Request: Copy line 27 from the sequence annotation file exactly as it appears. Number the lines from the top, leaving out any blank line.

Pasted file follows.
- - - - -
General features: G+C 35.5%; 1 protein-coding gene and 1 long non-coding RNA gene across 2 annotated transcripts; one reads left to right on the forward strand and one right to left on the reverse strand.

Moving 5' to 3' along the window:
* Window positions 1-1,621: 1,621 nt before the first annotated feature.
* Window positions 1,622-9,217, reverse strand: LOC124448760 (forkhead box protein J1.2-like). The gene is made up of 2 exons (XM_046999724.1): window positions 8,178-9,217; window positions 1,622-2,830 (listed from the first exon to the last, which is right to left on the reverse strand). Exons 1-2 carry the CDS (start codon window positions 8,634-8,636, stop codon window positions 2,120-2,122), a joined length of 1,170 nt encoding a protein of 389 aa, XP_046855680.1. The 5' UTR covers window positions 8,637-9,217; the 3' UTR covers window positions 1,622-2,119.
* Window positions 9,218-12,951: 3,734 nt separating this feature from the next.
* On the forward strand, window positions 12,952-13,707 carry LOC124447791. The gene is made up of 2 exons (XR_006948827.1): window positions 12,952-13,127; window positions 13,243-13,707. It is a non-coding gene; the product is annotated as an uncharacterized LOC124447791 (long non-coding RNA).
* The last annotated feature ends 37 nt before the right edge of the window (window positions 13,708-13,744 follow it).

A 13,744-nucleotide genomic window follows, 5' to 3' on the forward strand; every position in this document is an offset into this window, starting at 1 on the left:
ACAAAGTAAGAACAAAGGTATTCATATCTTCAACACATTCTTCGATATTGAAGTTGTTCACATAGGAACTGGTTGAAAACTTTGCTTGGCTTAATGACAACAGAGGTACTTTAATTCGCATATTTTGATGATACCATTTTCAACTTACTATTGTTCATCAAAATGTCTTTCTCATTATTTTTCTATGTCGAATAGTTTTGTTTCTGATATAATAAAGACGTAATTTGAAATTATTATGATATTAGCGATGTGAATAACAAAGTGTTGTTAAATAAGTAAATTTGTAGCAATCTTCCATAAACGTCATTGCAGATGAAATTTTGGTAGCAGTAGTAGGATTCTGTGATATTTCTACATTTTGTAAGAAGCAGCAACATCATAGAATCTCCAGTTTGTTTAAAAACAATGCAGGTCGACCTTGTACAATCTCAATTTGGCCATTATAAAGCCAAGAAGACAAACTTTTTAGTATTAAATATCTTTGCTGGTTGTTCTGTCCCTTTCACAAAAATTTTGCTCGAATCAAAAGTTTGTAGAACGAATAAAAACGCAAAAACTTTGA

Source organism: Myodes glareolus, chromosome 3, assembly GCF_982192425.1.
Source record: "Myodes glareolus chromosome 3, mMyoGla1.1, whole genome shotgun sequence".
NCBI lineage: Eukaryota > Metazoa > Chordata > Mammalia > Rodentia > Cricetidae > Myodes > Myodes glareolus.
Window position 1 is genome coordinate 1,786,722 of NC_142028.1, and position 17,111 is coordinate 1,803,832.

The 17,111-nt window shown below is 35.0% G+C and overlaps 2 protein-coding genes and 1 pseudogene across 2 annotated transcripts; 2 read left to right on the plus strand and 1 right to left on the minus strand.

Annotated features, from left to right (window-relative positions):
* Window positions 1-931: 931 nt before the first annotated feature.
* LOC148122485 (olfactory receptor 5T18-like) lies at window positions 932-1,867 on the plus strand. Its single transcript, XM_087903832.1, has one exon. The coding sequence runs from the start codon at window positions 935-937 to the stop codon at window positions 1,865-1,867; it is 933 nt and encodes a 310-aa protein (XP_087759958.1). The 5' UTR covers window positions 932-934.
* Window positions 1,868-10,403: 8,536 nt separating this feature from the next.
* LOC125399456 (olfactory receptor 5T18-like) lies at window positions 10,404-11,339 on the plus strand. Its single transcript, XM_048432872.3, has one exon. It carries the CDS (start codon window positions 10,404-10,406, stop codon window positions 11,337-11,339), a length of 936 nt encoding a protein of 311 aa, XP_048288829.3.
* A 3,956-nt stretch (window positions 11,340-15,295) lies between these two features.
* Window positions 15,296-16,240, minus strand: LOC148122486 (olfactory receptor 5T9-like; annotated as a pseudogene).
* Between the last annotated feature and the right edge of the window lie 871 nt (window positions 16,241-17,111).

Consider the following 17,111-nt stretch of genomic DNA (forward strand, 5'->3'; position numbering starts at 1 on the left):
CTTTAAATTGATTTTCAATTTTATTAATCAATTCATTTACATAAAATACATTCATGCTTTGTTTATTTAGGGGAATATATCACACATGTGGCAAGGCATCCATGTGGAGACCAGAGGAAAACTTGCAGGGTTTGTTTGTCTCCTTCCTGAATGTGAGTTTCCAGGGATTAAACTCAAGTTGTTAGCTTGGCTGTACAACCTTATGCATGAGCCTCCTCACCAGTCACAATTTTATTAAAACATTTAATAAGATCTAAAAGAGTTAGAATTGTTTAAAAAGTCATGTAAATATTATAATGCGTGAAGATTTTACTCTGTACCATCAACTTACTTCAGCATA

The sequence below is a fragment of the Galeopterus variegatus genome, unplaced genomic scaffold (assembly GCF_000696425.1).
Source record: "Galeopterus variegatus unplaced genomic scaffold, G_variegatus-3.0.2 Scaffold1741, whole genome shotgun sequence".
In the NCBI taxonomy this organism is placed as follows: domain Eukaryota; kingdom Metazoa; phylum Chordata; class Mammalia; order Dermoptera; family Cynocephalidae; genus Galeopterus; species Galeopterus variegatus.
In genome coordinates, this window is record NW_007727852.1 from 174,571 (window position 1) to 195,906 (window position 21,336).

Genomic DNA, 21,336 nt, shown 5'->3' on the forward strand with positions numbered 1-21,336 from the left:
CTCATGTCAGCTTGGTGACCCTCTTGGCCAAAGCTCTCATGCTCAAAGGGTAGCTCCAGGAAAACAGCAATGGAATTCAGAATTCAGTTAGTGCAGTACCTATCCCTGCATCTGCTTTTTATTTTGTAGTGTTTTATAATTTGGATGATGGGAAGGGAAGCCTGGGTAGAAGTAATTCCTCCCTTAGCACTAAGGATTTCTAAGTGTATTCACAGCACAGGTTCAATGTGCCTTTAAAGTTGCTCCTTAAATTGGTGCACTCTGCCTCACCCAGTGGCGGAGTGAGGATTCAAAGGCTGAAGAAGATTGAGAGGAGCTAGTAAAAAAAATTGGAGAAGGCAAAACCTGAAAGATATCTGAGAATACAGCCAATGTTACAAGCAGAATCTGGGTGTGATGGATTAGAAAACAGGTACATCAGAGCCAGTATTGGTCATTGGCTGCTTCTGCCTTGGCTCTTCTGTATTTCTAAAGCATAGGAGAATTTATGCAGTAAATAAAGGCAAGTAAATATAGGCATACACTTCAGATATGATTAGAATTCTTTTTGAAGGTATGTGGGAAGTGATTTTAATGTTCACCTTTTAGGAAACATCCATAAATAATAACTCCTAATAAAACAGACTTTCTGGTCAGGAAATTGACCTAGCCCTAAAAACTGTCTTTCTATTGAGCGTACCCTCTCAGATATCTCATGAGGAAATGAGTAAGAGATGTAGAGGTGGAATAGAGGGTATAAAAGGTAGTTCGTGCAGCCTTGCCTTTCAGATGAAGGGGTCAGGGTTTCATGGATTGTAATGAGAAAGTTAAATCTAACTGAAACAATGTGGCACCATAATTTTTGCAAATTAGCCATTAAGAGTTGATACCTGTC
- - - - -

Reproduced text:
In the NCBI taxonomy this organism is placed as follows: domain Eukaryota; kingdom Metazoa; phylum Chordata; class Mammalia; order Dermoptera; family Cynocephalidae; genus Galeopterus; species Galeopterus variegatus.